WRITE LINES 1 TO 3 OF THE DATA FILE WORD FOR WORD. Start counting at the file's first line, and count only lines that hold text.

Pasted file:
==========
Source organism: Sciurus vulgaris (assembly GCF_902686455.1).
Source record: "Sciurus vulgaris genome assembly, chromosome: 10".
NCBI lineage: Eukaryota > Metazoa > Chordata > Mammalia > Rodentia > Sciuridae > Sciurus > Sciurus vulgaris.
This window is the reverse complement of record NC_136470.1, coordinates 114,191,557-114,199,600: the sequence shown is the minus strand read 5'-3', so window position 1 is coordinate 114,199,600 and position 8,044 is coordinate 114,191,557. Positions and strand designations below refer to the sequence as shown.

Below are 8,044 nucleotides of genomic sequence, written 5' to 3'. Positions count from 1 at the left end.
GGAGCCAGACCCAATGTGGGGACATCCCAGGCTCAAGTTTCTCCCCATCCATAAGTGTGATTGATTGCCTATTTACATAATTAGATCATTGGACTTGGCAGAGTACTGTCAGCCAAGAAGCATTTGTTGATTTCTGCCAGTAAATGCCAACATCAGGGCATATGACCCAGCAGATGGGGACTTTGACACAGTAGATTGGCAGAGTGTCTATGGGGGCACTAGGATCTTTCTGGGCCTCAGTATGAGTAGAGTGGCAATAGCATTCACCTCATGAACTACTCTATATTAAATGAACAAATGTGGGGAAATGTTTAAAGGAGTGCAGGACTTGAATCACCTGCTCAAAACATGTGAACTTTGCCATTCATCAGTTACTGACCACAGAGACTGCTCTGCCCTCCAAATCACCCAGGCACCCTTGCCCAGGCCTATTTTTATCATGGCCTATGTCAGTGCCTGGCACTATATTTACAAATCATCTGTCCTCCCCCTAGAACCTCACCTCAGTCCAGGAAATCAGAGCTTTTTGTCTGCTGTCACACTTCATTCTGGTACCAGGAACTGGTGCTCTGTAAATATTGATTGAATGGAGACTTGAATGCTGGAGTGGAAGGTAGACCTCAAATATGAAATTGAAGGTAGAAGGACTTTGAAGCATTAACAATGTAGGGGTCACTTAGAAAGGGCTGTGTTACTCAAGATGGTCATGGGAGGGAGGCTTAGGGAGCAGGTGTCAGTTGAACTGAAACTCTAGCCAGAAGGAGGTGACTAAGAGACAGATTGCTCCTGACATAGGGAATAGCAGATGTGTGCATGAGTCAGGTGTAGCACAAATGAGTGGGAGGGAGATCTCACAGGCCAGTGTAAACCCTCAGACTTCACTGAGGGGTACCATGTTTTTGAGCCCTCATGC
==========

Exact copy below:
Source organism: Sciurus vulgaris (assembly GCF_902686455.1).
Source record: "Sciurus vulgaris genome assembly, chromosome: 10".
NCBI lineage: Eukaryota > Metazoa > Chordata > Mammalia > Rodentia > Sciuridae > Sciurus > Sciurus vulgaris.